Here’s a poem from last month, when my recovery from Long Covid was getting me down. I’m pleased to report that things are much better now, with one full week behind me with no illness. Here’s hoping the tide has fully turned.
As my mind wasn’t firing on many cylinders, it might be a tough read. The first stanza is a little meditation, a prelude, on writing itself. The poem has nods to songsters, Bob Dylan and John Dowland…
But first two photos from a few yards from our new home in South Queensferry, ten miles from the centre of Edinburgh. The harr (sea fog) crept in overnight, and stayed all day. These were taken at 5pm, and complement the poem, connecting with my brain fog (a symptom of Covid) and contributing to a really awkward pun, for which I offer an apology up front!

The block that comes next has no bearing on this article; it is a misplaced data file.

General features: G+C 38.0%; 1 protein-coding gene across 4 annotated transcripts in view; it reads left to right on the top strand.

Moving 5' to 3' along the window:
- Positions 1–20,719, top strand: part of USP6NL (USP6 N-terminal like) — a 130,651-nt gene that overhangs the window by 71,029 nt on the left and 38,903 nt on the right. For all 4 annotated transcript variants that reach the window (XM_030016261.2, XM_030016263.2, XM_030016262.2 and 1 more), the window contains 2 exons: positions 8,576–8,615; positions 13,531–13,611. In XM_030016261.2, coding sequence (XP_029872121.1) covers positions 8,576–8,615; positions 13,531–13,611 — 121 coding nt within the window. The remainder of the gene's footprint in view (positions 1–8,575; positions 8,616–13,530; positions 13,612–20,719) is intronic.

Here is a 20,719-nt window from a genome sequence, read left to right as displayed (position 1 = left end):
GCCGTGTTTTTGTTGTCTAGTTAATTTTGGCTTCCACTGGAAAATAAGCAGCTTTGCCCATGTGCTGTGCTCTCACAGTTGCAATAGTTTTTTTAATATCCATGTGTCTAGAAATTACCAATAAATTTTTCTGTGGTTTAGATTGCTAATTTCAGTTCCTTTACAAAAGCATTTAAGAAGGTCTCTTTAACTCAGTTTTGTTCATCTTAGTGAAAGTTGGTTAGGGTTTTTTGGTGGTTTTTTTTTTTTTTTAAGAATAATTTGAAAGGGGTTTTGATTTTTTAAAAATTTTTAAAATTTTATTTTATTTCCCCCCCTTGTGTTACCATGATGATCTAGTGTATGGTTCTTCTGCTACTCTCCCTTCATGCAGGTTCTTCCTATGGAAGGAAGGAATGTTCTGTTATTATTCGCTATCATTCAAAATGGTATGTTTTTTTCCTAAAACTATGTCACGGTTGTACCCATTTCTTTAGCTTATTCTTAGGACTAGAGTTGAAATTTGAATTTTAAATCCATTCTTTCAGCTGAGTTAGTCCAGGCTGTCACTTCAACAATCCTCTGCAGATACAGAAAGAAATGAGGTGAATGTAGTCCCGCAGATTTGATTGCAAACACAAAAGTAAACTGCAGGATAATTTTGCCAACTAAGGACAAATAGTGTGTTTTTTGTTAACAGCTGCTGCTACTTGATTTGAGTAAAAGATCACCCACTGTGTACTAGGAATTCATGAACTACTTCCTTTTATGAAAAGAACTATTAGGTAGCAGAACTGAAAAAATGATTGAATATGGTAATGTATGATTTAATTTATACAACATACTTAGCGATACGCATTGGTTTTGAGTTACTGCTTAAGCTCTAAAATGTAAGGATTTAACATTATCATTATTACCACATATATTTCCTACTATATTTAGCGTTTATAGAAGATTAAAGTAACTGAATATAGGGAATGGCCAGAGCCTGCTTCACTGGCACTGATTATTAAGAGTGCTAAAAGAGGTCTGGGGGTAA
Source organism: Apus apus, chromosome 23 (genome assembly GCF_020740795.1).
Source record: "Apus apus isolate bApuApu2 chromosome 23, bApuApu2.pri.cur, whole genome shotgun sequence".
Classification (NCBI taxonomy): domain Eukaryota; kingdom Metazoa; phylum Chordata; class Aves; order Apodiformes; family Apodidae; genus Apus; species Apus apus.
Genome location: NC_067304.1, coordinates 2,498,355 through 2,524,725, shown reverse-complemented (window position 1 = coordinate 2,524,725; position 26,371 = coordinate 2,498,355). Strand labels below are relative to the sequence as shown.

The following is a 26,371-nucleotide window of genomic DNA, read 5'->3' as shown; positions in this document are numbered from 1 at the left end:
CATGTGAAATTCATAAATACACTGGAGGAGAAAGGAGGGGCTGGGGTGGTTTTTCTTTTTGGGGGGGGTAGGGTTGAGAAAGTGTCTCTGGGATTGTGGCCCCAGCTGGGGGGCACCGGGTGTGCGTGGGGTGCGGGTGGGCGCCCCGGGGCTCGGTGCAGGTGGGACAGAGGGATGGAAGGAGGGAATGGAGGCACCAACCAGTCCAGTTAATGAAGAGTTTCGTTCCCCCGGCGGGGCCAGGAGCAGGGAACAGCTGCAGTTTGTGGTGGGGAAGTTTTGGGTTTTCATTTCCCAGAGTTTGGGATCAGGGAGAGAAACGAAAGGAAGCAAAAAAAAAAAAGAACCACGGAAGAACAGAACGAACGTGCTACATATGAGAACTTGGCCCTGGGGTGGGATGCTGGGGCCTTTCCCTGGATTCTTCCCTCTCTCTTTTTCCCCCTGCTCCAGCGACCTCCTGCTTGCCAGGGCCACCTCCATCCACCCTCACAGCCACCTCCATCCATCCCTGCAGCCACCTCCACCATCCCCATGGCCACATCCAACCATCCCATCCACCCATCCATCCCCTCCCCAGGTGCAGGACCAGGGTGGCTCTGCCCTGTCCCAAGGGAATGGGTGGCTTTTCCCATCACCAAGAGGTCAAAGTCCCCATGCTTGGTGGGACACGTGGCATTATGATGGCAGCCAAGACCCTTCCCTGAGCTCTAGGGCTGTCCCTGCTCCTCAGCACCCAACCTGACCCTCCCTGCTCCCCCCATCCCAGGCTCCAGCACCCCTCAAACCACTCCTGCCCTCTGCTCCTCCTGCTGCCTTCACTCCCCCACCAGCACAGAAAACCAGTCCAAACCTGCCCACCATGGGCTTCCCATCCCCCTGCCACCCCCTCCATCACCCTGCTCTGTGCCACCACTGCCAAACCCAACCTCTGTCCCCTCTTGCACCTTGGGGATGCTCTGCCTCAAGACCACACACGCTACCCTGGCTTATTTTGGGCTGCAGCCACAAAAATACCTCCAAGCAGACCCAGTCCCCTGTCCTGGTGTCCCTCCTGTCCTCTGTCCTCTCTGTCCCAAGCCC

Postscript: For you peasants who can’t read Latin, lachrimae antique novae refers to old and new tears, while lachrimae gementes verae refers to mourning tears being real, genuine. Both are titles of laments by the Renaissance composer, John Dowland.
The second stanza is a nod to Hamlet: I could be bound in a nutshell and count myself a king of infinite space, were it not that I have bad dreams (if my memory serves Shakey well).
The miss-spelling of Corona in the penultimate line is all my own, while the occasional jump (20 20) is a quirk of my very lovely Remington Noiseless Portable (which isn’t noiseless!!).